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Zodiac Grooves: Taurus Season Dance in the Pause


I’m no astrology expert, so I had little to no idea what would characterize a “Taurus Season” for this semester’s Dance in the Pause. Flashing halos of colorful roses, jets of red and green smoke billowing from the ceiling, and student DJs bobbing and bouncing to an excitable crowd? It had elements of a classic Dance in the Pause with enough nuance to make it enjoyable for students.

“We wanted to use the feedback from the last Dance in the Pause,” Pause staff member Asi Sitinjak ’23 said. “There was a concern that the music wasn’t as diverse, that people weren’t attending because the theme didn’t interest them. So we wanted a theme that was not connected to any genre, especially as we get one dance per semester.”

How to make something specific, like a theme, unspecific? What could be better than the night sky — the one thing all humans share? The insinuation of constellations and light was a successful transfer. I looked around at students adorned in purple and black, some wearing glittery eyeshadow or cosmic accessories. At 10:15 p.m. only three dozen people were on the dance floor shyly swaying, but at 11 p.m., half the floor was filled. The songs were a range of 2010 classics, modern rap, R&B, and generic electropop. Despite the horrific revelations of the past month, the Programming Board and the Pause made the dance feel like a normal dance including close contact, strobe lights, thumping music, and waving hands.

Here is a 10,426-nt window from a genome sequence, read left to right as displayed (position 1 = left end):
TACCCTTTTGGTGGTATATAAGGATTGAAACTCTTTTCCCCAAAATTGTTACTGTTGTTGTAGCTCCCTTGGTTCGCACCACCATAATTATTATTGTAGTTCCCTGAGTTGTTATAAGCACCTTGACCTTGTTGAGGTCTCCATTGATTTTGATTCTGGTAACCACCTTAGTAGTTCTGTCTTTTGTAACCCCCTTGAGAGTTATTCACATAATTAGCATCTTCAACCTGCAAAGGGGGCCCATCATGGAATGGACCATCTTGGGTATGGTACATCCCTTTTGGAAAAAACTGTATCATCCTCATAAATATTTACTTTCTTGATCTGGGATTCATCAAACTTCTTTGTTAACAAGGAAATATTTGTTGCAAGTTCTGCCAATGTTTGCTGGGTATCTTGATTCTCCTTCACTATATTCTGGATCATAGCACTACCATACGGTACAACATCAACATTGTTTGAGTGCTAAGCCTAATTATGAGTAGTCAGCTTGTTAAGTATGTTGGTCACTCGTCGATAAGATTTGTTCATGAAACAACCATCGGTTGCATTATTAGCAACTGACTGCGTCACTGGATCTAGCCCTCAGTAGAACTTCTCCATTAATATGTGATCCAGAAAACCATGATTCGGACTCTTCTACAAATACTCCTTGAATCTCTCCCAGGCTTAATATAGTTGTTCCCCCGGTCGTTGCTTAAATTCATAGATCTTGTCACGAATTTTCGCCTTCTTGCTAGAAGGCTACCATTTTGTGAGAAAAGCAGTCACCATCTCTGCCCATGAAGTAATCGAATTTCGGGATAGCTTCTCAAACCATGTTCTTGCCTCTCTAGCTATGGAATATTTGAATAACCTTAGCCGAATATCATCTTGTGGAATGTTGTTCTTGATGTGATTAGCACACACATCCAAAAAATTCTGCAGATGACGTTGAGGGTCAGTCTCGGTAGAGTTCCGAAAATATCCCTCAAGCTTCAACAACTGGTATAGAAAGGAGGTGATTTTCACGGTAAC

Why did the dance happen one week after President’s Ball? Sitinjak explained that they normally occur on the same weekend, but students didn’t make the distinction that the Dance in the Pause is different from President’s Ball which causes poor attendance. Through posters and other means, the Programming Board wanted to make it clear this time that these were two separate events.

The Pause normally employs Pause security and external security. However, for Taurus Season, they brought in off-duty police officers, not only to provide support in situations where student security could not react, but to supervise the space and make their presence known. While police presence “might not be the most comfortable to all students,” Sitinjak said, “it is for our students.”

The Programming Board hopes to build on their inclusivity for next year. The success in diversity of music, magical and approachable theme, pizza and water stations, and additional safety preparations hint at the restitching trust between students and large campus events. With dedication, student involvement, curation, and transparency, Dances in the Pause will continue to provide students safe entertainment and community down the road.